Longitudinal aspects of atypical early development

Beginning in the late 1960s, the author conducted a prospective study of several dozen boys with extensive cross-gender identification and behaviour. (633) Most of these boys would today be diagnosed with GID, although at the time the diagnosis had not yet entered into the diagnostic nomenclature. These boys were evaluated periodically and assessments continued until late adolescence or young adulthood for two-thirds of them. At that time, three-quarters of the boys were homosexual or bisexual in sexual orientation. One was transsexual. In contrast, a demographically matched group of boys with conventional boyhood behaviours was heterosexual at outcome.(22)

This prospective study is consistent with retrospective reports by adult transsexual males and homosexual males. Most transsexuals, if not all, recall extensive cross-gender identification and behaviours in childhood.(34) Often, however, these are not documentable because of the length of time from onset to description and the difficulty of corroboration. Several studies have interviewed adult gay men and lesbian women with respect to gender-typed behaviours in childhood. Typically, more extensive cross-gender behaviours are reported than by groups of heterosexual men and women. These retrospective studies of men and women are consistent cross-culturally.(4,5)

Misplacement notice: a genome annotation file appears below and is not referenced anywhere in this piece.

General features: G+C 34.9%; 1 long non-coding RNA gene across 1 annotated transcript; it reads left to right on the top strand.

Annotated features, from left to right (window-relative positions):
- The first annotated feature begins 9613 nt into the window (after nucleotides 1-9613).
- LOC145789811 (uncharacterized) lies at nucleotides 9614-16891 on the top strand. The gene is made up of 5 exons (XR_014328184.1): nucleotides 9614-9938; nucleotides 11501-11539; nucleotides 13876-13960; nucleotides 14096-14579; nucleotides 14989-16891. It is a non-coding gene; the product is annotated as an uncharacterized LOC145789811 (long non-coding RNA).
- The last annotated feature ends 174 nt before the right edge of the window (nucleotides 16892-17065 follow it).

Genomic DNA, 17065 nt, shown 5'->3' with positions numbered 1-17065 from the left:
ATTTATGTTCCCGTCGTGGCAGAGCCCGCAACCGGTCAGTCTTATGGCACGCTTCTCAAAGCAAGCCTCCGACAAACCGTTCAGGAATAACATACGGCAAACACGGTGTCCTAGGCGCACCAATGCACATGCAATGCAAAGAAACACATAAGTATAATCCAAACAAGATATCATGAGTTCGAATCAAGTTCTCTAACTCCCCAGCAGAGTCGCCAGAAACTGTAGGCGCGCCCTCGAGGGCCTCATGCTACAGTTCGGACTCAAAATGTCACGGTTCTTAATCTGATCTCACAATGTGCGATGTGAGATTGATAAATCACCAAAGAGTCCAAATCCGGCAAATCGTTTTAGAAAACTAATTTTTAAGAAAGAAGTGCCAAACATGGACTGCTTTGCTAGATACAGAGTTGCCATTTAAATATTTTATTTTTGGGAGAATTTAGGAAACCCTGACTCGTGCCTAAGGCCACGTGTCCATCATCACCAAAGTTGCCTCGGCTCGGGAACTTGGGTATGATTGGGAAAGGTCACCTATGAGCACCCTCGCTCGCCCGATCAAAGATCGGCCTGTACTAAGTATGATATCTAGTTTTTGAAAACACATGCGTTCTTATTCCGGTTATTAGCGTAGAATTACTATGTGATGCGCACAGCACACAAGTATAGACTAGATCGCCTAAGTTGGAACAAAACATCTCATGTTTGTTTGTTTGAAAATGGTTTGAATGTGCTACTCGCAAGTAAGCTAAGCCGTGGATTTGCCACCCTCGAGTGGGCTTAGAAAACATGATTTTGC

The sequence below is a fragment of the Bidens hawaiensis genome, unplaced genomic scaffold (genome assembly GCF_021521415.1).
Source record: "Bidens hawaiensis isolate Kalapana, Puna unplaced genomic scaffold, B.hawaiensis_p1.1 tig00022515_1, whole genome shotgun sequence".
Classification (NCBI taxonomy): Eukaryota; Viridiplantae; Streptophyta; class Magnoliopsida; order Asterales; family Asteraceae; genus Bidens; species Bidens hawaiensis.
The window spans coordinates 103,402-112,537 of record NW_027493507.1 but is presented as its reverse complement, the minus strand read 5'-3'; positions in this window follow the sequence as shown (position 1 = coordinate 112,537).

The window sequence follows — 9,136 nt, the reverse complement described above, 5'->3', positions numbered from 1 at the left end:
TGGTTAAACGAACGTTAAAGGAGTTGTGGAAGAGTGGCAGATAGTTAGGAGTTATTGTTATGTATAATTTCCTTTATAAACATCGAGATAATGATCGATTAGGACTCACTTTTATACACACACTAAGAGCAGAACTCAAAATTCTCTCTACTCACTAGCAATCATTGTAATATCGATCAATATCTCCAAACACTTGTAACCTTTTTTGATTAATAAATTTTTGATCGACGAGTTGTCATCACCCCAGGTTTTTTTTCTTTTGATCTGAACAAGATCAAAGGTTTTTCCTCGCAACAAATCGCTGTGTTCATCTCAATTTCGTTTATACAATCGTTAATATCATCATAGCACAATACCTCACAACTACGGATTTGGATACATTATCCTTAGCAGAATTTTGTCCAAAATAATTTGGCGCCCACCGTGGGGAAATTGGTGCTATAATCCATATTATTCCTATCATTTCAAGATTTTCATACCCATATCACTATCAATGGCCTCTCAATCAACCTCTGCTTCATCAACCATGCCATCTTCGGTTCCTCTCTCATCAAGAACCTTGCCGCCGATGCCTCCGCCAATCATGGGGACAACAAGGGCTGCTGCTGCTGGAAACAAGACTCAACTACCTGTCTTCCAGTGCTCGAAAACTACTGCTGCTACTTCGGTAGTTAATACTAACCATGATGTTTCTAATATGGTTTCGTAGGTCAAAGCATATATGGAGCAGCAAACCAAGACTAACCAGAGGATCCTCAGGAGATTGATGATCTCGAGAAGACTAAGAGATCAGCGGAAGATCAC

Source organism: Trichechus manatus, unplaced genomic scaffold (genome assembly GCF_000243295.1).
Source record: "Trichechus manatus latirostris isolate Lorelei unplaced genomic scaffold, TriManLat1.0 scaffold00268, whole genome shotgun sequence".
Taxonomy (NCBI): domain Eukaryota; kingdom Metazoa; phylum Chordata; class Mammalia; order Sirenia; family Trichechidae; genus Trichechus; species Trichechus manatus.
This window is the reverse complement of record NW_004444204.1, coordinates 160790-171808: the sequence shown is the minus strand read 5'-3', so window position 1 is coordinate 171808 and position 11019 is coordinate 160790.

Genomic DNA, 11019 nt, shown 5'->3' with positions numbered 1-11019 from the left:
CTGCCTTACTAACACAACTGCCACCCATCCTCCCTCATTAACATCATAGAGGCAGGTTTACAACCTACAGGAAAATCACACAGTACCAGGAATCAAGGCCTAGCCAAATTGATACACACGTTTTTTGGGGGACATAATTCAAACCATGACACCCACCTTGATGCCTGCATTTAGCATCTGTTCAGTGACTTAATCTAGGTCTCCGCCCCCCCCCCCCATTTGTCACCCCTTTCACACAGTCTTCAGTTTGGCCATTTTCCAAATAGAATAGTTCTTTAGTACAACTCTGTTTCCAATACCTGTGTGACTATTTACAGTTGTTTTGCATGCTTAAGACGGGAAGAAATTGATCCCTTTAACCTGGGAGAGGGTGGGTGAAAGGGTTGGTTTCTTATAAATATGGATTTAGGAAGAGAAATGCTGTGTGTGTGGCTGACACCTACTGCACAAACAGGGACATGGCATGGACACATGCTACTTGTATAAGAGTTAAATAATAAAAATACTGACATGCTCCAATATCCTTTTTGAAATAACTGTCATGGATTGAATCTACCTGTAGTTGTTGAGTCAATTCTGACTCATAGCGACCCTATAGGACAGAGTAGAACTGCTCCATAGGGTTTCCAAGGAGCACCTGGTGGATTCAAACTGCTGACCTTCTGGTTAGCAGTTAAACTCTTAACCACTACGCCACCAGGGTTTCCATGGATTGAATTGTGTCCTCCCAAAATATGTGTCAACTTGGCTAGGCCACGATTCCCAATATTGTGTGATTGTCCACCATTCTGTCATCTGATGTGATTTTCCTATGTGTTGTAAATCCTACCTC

Of theoretical and practical import is the overlap in childhood gender behaviours between retrospective reports given by transsexuals and homosexuals, and in the prospective study of cross-gendered boys. Because the classic picture of transsexualism and homosexuality in the adult male is quite different, the question is: Why there should be such overlap?

One possibility is that the two groups are relatively similar in earlier years, but that different life circumstances promote more comfort for one group continuing to live as males. Treatment intervention to change cross-gender behaviour may be decisive. Transsexuals were rarely treated as children. Different prevalence rates may also be key. Whereas the incidence of transsexualism may be one in 10 000 males,(35) the incidence of homosexuality may be between 2 and 3 per cent.(3) Thus if there are overlapping behaviours between the two in early years, probability would predict that the vast majority of cross-gendered males will emerge as homosexual, rather than transsexual. However, this does not explain the behavioural overlap between prehomosexual boys and pre-transsexual boys who will later be sexually attracted only to females (the latter living as lesbian women after sex reassignment surgery).

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